* Main steel product inventories fall 2.8 pct from end-Oct
* Demand to improve in Q4, but oversupply to weigh on prices
* Financing costs for large mills up 29 pct for Jan-Sept on yr (Adds details, background)
By Ruby Lian and Fayen Wong
SHANGHAI, Nov 14 (Reuters) - A recent rally in steel prices in China, the world's top steel market, may lose steam as overcapacity continues to eat into steelmakers' margins, offsetting a recent drop in inventories, the China Iron & Steel Association (CISA) said on Wednesday.
Total inventories of five main steel products including hot-rolled coil and rebar in 26 major markets fell 2.8 percent from the end of October to 12.08 million tonnes on Nov. 9, CISA said in a statement on its website.
"Rising fixed asset investment in the fourth quarter will lift demand for steel," CISA said, referring to increased investment in railway and other infrastructure construction, but warned that cold weather in the northern regions and growing supplies will weigh on steel rebar prices.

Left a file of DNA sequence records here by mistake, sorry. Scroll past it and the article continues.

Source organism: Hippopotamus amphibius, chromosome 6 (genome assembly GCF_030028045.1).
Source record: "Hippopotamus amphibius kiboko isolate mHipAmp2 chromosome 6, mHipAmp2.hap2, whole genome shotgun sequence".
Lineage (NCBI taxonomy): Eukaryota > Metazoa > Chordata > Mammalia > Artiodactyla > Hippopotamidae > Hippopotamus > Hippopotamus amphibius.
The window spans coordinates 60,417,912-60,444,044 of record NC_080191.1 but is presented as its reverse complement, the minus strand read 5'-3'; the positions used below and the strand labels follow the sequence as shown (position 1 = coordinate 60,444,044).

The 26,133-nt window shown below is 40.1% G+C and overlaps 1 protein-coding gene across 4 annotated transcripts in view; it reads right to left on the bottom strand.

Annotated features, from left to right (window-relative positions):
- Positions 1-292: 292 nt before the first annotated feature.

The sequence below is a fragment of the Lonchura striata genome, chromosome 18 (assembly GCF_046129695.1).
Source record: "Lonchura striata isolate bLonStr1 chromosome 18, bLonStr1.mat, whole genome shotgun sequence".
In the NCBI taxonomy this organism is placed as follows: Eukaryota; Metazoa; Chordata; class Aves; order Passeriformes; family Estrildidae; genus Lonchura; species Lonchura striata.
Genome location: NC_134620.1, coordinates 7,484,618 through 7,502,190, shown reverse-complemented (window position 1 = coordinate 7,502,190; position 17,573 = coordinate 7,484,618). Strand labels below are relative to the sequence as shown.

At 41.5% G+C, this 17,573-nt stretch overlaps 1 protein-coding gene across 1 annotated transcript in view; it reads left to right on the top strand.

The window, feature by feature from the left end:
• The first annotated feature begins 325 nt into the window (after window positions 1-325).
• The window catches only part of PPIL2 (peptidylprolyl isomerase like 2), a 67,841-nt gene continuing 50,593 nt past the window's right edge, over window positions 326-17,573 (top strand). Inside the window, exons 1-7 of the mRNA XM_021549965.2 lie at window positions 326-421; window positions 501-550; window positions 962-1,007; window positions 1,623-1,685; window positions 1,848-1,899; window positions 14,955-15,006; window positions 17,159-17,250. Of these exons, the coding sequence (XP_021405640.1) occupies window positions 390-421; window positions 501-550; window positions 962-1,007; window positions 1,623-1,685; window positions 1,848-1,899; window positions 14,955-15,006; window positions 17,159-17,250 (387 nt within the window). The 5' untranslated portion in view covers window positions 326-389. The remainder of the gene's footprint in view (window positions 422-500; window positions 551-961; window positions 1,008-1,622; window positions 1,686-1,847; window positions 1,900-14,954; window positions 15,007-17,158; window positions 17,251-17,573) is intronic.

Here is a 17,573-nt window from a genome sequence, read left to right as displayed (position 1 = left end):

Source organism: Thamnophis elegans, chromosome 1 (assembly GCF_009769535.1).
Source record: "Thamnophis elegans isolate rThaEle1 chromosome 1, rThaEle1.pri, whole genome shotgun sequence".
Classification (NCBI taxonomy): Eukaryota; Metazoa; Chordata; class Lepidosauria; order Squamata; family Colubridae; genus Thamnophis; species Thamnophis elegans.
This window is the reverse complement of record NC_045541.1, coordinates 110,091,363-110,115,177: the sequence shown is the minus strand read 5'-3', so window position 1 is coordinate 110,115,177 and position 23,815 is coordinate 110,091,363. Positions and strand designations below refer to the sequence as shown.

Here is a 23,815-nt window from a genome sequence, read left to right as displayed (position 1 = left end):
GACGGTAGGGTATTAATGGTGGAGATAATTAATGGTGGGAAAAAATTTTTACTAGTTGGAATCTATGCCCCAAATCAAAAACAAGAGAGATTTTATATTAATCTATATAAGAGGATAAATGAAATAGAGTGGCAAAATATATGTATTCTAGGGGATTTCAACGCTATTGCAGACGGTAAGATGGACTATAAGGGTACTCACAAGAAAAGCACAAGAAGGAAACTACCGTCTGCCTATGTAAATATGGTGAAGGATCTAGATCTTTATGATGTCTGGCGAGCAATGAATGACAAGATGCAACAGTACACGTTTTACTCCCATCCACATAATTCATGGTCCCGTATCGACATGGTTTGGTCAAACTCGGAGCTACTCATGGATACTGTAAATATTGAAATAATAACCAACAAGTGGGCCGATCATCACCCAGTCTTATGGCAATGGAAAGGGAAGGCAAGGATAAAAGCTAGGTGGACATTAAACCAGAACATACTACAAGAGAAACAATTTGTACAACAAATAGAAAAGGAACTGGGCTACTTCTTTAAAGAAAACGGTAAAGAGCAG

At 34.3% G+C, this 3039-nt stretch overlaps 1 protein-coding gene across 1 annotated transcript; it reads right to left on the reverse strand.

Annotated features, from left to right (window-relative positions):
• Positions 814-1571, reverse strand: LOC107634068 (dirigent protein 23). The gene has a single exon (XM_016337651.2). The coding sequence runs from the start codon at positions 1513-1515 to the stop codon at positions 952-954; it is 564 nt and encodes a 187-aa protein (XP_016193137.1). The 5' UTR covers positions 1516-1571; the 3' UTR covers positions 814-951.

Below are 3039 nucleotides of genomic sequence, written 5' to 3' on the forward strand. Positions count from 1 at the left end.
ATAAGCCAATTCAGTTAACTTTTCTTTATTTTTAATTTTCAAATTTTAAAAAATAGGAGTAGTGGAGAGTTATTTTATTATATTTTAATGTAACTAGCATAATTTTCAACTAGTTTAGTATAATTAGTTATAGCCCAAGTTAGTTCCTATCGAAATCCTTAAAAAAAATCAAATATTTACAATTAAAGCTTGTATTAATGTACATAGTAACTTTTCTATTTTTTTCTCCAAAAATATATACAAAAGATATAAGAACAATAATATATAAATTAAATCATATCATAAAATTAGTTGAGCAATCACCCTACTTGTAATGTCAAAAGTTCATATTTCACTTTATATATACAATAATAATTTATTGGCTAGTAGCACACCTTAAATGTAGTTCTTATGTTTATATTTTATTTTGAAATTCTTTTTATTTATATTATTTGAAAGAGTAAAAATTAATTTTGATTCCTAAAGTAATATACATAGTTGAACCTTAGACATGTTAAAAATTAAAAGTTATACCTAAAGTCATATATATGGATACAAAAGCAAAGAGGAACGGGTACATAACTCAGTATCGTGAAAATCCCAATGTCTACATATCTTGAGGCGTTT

Rebar prices have jumped as much as 16 percent from their lows in September due to a seasonal pickup in demand.
"The rise in steel prices have encouraged some suspended capacities to return," CISA said, adding that the oversupply situation has worsened in the southern provinces because sellers have moved their stocks from the north as icy weather has halted construction activities.
Apparent crude steel consumption in China rose only 0.65 percent to 510.3 million tonnes for the first nine months from a year earlier, compared with a 10.38 percent growth last year, CISA added.
China's average daily crude steel output has stayed above 1.9 million tonnes in the last two months, up from 1.89 million tonnes in August.
A jump in financing costs was also weighing on the country's large steelmakers, CISA said. The cost of borrowing rose 29 percent from year ago to 61.2 billion yuan in the January-September period.
"The steel sector is facing the capital tightness, and losses that a few steel mills made have already affected their normal operations," CISA added. (Editing by Himani Sarkar)